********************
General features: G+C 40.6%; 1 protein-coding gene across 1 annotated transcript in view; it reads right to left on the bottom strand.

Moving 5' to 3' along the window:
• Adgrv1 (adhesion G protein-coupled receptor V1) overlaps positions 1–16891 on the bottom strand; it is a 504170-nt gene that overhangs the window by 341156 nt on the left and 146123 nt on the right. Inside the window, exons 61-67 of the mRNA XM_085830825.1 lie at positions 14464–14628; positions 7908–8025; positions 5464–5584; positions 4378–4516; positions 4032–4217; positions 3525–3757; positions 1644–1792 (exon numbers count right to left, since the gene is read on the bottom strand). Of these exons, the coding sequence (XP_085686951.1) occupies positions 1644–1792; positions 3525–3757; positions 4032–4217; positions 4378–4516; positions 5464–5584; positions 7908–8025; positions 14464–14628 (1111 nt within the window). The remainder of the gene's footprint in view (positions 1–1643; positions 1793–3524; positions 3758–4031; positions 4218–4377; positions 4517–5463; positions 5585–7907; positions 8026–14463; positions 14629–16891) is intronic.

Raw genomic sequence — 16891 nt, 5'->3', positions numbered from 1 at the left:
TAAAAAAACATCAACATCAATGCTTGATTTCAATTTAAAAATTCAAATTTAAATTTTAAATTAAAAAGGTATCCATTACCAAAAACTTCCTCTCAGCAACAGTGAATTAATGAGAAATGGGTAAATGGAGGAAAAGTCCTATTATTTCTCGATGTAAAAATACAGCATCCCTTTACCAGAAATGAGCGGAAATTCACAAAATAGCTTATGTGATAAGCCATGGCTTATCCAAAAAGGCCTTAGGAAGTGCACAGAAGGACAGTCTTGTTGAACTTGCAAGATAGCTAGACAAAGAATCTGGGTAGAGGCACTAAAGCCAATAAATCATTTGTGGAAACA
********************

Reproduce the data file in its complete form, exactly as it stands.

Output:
General features: G+C 40.6%; 1 protein-coding gene across 1 annotated transcript in view; it reads right to left on the bottom strand.

Moving 5' to 3' along the window:
• Adgrv1 (adhesion G protein-coupled receptor V1) overlaps positions 1–16891 on the bottom strand; it is a 504170-nt gene that overhangs the window by 341156 nt on the left and 146123 nt on the right. Inside the window, exons 61-67 of the mRNA XM_085830825.1 lie at positions 14464–14628; positions 7908–8025; positions 5464–5584; positions 4378–4516; positions 4032–4217; positions 3525–3757; positions 1644–1792 (exon numbers count right to left, since the gene is read on the bottom strand). Of these exons, the coding sequence (XP_085686951.1) occupies positions 1644–1792; positions 3525–3757; positions 4032–4217; positions 4378–4516; positions 5464–5584; positions 7908–8025; positions 14464–14628 (1111 nt within the window). The remainder of the gene's footprint in view (positions 1–1643; positions 1793–3524; positions 3758–4031; positions 4218–4377; positions 4517–5463; positions 5585–7907; positions 8026–14463; positions 14629–16891) is intronic.

Raw genomic sequence — 16891 nt, 5'->3', positions numbered from 1 at the left:
TAAAAAAACATCAACATCAATGCTTGATTTCAATTTAAAAATTCAAATTTAAATTTTAAATTAAAAAGGTATCCATTACCAAAAACTTCCTCTCAGCAACAGTGAATTAATGAGAAATGGGTAAATGGAGGAAAAGTCCTATTATTTCTCGATGTAAAAATACAGCATCCCTTTACCAGAAATGAGCGGAAATTCACAAAATAGCTTATGTGATAAGCCATGGCTTATCCAAAAAGGCCTTAGGAAGTGCACAGAAGGACAGTCTTGTTGAACTTGCAAGATAGCTAGACAAAGAATCTGGGTAGAGGCACTAAAGCCAATAAATCATTTGTGGAAACA